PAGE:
RICHMOND, Feb. 25 -- Gov. Timothy M. Kaine said he will crisscross Virginia starting this week for a "statewide discussion" about the Republican-backed transportation package to decide how it should be changed.
Kaine (D) is vowing to make "very significant changes" to the plan the General Assembly approved Saturday, saying it undermines state services and doesn't do enough to relieve traffic congestion throughout the state.
As approved by the House of Delegates and the Senate, residents in the Northern Virginia and Hampton Roads areas would pay hundreds of millions of dollars each year to build more roads in those communities.
But most residents elsewhere would pay only an additional $10 -- through their vehicle registration fee -- for their share of the transportation package.
The lack of a statewide tax or fee increase means less money for new highway projects in more-rural parts of the state, which Kaine said undercuts his effort to fulfill his campaign pledge of enacting a long-term solution to the state's transportation needs.
"At all levels for rural parts of the state, there is very little money for them," Kaine said after the General Assembly adjourned Saturday night.
Kaine, who will start a five-day state tour Tuesday, is trying to regain the upper hand in the transportation debate, even as Republicans say they succeeded in wresting one of the governor's top priorities away from him.
"Republicans initiated and came together behind a comprehensive reform and funding plan," House Speaker William J. Howell (R-Stafford) said.
Despite objections from Kaine, Senate Democrats and some moderate Republicans, the General Assembly approved a transportation package that allows local governments in Northern Virginia and Hampton Roads to raise certain fees and taxes for roads and transit in their regions. Statewide, the plan borrows $2.5 billion over the next eight years.
The debt will be repaid over 20 years with money from the general fund, which is used to pay for education, public safety, social programs and other services.
"My main concern is an excess of general-fund dollars to support massive borrowing," Kaine said. "I am going to talk to folks, and then I am going to make a proposal. . . . We will do it in a very public way."
Kaine has 30 days to decide whether he will try to amend the plan before sending it back to the General Assembly.
Aides said the governor probably won't push for an increase in the gas tax, which he tried unsuccessfully last year. But he might consider raising other fees so that less money is diverted from the general fund and more is available for highway and mass transit projects.
House Republicans will probably oppose efforts to raise additional taxes or fees.
"I am dealing with a very conservative caucus, and I literally had to beg for a $10 increase in vehicle registration, so there is no way on God's green earth that another extra fee is ever going to pass," Del. David B. Albo (R-Fairfax) said Sunday.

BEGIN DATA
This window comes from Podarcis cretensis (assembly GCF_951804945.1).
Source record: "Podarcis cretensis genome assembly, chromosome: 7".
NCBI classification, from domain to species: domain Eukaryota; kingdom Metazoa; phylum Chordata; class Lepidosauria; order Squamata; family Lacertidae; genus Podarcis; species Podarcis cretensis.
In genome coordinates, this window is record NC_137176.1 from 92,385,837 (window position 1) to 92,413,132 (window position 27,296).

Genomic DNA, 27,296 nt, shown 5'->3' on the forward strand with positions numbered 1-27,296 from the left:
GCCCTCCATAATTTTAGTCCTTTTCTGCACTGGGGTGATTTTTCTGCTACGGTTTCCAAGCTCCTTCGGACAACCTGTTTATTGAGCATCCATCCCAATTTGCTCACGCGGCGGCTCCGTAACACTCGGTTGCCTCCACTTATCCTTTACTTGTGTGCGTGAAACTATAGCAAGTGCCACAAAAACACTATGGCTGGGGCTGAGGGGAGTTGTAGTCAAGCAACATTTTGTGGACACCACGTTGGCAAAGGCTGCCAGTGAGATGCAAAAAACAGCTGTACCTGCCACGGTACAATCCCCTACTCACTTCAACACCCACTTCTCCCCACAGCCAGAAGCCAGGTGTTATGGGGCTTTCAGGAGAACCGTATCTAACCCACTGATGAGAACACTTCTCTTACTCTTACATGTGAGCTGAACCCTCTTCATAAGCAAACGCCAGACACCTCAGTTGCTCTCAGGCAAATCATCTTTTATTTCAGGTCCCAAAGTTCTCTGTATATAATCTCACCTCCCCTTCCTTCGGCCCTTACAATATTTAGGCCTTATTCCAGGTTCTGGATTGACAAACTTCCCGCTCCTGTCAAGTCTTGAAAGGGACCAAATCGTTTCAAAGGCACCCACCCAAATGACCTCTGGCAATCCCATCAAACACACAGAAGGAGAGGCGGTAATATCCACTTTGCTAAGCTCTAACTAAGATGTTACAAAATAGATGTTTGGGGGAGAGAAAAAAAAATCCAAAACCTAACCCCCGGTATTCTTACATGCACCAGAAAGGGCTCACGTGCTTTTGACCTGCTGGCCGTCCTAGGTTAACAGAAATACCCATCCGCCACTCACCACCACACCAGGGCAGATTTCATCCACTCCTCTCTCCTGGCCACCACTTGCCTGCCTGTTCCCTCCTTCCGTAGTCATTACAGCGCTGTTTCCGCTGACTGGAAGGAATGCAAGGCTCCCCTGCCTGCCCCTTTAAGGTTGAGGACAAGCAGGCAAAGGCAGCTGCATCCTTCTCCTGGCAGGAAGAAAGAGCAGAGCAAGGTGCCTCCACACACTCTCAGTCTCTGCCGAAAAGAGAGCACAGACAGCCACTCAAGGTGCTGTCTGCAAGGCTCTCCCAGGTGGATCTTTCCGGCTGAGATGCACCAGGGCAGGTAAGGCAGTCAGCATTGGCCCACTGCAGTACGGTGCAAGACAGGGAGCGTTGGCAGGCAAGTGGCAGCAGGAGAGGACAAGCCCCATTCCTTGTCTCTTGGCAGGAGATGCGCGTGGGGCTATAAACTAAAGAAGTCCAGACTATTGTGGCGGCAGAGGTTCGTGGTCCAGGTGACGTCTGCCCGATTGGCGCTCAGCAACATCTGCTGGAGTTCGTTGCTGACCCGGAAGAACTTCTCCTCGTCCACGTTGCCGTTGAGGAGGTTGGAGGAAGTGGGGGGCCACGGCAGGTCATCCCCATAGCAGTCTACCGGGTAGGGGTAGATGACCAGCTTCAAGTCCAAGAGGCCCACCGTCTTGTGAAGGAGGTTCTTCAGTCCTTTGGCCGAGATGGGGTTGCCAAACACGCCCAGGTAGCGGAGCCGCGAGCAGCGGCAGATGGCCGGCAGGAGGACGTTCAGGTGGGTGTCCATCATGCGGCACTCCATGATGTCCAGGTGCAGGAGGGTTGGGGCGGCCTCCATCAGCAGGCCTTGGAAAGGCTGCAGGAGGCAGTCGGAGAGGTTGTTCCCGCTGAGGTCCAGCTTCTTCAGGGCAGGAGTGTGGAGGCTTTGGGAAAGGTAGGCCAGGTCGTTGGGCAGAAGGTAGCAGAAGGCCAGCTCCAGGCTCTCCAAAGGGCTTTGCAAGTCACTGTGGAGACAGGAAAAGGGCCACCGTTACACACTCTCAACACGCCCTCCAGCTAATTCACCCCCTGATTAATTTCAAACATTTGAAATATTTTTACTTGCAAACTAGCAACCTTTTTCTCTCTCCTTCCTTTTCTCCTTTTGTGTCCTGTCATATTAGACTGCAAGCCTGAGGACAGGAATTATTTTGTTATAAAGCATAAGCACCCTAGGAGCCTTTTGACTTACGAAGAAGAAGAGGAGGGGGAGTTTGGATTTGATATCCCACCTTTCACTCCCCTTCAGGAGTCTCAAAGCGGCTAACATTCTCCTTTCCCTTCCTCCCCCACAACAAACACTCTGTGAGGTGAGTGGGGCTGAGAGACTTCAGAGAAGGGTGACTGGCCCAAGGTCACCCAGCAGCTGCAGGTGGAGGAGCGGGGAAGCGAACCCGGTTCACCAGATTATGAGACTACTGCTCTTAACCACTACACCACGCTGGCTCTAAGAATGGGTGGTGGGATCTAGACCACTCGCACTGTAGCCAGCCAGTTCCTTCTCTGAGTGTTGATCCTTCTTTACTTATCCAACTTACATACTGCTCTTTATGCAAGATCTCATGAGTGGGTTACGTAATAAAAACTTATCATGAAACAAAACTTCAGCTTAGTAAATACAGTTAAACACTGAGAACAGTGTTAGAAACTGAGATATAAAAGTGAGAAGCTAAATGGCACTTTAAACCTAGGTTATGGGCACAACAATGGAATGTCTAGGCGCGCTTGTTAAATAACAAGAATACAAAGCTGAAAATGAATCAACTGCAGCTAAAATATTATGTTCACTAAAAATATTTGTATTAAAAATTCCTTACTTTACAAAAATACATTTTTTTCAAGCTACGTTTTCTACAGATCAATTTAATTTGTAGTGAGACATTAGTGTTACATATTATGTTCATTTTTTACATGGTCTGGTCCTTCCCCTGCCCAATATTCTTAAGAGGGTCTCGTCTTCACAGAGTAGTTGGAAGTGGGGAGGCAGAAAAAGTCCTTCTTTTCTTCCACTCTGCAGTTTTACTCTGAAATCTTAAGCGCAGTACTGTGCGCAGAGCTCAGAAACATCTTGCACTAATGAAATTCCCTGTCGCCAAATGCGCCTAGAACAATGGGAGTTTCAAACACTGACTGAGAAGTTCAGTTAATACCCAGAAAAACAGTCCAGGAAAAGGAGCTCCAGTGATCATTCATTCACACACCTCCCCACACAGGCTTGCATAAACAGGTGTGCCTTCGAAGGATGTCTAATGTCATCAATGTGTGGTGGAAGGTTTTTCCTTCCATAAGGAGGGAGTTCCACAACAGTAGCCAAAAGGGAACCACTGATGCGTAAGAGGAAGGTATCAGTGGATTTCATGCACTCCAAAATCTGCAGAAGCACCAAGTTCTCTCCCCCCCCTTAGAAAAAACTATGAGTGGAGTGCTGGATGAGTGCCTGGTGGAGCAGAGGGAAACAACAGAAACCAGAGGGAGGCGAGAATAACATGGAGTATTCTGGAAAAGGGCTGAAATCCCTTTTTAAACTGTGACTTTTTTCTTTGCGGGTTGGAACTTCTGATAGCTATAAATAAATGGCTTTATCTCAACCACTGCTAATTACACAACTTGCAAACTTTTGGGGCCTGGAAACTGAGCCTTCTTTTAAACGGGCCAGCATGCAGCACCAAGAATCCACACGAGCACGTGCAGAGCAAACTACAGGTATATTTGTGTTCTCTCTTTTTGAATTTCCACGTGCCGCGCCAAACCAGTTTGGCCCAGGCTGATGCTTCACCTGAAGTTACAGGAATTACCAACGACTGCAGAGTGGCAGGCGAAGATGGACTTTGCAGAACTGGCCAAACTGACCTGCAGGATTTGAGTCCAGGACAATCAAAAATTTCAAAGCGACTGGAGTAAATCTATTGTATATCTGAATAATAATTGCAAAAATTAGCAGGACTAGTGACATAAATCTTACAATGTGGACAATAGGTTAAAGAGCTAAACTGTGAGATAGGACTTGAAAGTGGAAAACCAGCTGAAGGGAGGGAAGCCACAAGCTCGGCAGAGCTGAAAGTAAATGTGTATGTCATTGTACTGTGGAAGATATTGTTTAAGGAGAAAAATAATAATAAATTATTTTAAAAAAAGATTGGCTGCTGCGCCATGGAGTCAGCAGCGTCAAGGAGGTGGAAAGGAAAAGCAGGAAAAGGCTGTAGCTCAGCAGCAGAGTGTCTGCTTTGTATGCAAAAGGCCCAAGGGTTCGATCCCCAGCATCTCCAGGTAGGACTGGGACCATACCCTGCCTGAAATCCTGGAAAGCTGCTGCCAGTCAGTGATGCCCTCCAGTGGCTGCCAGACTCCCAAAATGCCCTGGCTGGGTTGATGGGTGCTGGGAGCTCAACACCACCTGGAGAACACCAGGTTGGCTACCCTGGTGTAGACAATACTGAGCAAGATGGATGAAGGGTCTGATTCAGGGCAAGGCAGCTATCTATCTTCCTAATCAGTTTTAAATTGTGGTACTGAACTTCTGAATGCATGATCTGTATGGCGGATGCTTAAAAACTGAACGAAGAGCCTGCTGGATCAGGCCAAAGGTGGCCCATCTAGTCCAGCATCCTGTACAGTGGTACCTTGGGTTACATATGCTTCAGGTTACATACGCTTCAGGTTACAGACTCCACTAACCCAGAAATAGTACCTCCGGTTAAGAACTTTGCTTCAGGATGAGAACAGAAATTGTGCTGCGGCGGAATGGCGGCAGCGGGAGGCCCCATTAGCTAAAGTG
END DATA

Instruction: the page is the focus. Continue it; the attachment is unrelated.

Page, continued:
To get the bill approved, GOP leaders had to convince conservative legislators from rural parts of the state that their constituents wouldn't have to dig too deeply to solve traffic problems in Northern Virginia and Hampton Roads.
If signed into law, all Virginia motorists would see a $10 increase in vehicle registration fees. Bad drivers would face even higher fees as penalties for various driving violations.
But residents in Northern Virginia and Hampton Roads would pay much more to improve roads and mass transit in those areas, if their local governments approve increases on such taxes as that on home sales.
In Alexandria and Prince William, Arlington, Fairfax and Loudoun counties, local elected officials could vote to raise taxes on rental cars and hotel rooms. They would also have to decide whether to enact a "congestion relief fee" on home sales -- of 40 cents per $100 of assessed value. A commercial real estate tax, of 25 cents per $100 of assessed value, could also be imposed.
Also, Northern Virginians who apply for a driver's license would have to pay an additional $100 if the plan goes into law.
If all Northern Virginia local governments agree, an additional $400 million would be raised for their transportation projects.
But leaders there aren't sure whether they will vote to enact a plan.
"I think it is unlikely Prince William would adopt those regional taxes," said Corey A. Stewart (R-Occoquan), chairman of the Prince William Board of County Supervisors. "We are already building the roads the state failed to build."
Fairfax County Board of Supervisors Chairman Gerald E. Connolly (D) said the bill is "a difficult pill to swallow."
"We will be expressing our concerns to the governor and try to make the legislation more acceptable and workable," he said.
Kaine said he would consider amending the bill so the General Assembly, and not local governments, would be responsible for voting on whether to raise taxes in Hampton Roads and Northern Virginia.
Kaine will travel the state this week to talk about his efforts to preserve open space, boost economic development, enroll 4-year-olds in pre-kindergarten and enhance health care -- programs Democrats say are threatened by the GOP transportation plan.
"Ladies and gentleman, starting down that road using general-fund revenue to fix your roads is just like starting cocaine," Senate Minority Leader Richard L. Saslaw (D-Fairfax) said Saturday on the Senate floor. "Because once you start, you don't stop."
Republicans counter that the state needs to start making tough choices to rein in spending.
"I was elected to try to get the government under control and reform the 19th-century approach to higher taxes," said Del. L. Scott Lingamfelter (R-Prince William).